One thing that fascinated me was the paint-by-numbers concept he’s using to help students and community members get involved. Here’s a look at what the tiles look like after he traces them from a digital file onto a tile and numbers them by color:
Next time I ever contemplate complaining about publicists or public relations person, I’ll have to remember this viral video of Marion Cotillard’s publicist completely dissing a reporter on the red carpet.
Since it was a red-carpet event, the cameras were rolling and caught the whole thing:
I think the sentiment is OK – I mean, she’s busy, whatever, but the tone was just KILLLLER.
Look, everyone’s just trying to do their jobs, you, me, the reporter, etc. There’s no need to be rude about it. That’s the only thing I will say.
Any reporters out there with similar horror stories?
Yesterday, fellow reporter Marcia Moore said she had an article she wanted me to read and discuss.
It was a Gawker article on a reporter from Alabama who posted 10 “confessions” on her blog and – after refusing to take them down – was fired.
Shea Allen, the reporter in question
Here’s what she said:
I’ve gone bra-less during a live broadcast and no one was the wiser.
My best sources are the ones who secretly have a crush on me.
I am better live when I have no script and no idea what I’m talking about.
I’ve mastered the ability to contort my body into a position that makes me appear much skinner in front of the camera than I actually am.
I hate the right side of my face.
I’m frightened of old people and I refuse to do stories involving them or the places they reside.
Happy, fluffy, rainbow stories about good things make me depressed.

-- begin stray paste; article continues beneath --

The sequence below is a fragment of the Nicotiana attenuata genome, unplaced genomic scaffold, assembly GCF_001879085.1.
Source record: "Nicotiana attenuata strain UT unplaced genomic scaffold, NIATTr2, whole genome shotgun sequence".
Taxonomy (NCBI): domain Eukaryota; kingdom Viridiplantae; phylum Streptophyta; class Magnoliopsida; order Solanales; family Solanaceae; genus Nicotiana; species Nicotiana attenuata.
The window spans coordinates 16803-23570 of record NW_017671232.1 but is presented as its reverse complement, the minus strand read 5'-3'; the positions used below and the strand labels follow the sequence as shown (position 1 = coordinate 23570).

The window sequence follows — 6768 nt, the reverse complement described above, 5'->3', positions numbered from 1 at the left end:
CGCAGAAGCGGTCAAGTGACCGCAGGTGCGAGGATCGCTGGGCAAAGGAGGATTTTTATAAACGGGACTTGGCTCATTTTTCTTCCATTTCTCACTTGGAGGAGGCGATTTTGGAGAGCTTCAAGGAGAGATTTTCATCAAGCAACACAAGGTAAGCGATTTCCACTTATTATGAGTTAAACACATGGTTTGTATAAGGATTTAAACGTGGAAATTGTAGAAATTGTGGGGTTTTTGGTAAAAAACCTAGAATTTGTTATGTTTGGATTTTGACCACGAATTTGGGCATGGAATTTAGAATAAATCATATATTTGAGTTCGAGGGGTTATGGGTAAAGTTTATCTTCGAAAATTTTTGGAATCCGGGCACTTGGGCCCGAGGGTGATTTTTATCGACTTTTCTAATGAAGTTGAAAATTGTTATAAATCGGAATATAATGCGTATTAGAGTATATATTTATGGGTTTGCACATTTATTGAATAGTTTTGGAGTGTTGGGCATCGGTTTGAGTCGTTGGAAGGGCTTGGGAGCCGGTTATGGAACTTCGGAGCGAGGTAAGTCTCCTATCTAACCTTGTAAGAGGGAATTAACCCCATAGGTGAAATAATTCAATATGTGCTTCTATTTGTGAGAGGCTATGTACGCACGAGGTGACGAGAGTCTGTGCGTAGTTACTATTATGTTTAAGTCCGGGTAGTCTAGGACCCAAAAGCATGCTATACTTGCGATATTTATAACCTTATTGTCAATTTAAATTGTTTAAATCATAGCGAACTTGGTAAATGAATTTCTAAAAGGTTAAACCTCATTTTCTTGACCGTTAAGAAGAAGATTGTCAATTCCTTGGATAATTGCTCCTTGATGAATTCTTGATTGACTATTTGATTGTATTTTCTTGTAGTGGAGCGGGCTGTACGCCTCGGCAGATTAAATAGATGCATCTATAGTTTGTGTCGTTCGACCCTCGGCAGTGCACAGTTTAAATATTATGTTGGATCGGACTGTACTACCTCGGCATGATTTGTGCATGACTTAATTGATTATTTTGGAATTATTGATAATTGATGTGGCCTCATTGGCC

I’ve taken naps in the news car.
If you ramble and I deem you unnecessary for my story, I’ll stop recording but let you think otherwise.
I’ve stolen mail and then put it back. (maybe)
My thoughts were: Well……she deserved it.
My approach to blogging is to always make sure that while you’re blogging about what’s going on, you always have to assume that your boss and your sources are going to read it – whether it’s on your personal blog, work blog, Twitter, anything. If you wouldn’t want them to, then don’t post it.
And if you happen to make a boo-boo and your boss says to take it down …. do it. Or you can lose your job.
You have to always assume your boss is out there, reading what you write.
And while I completely support the right to free speech – you have to realize that we’re living in a world where you have to be aware of what you say because these things go global. Sure you can say whatever you want, but if someone decides it’s harmful to their brand, they can fire you.
So, I agree with her boss’ decision. It’s a hard lesson to learn, but sometimes, you need to learn it.
They served a meal and helped organize the group’s food pantry, with the goal of bringing it up to Central PA Food Bank standards so the group can become a “member organization” and purchase more and better food for less.
Here’s some photos from my trip there:
The Americorps volunteers are getting their assignments.
If there’s one thing you have to get used to as a reporter it’s this: People generally don’t like it when you do your job.
I’m not trying to get into a deep psychological “we’re watchdogs of government” speeches – it’s just a fact that people don’t think very highly of reporters and you’re going to get snapped at or hear comments about “the media.”
Heck, sometimes they’re from my mother and boyfriend.
This sentiment was on full display this week when John McCain snapped at a reporter who pressed him about why he wasn’t at a briefing on the Benghazi situation, something he’s been very vocal about.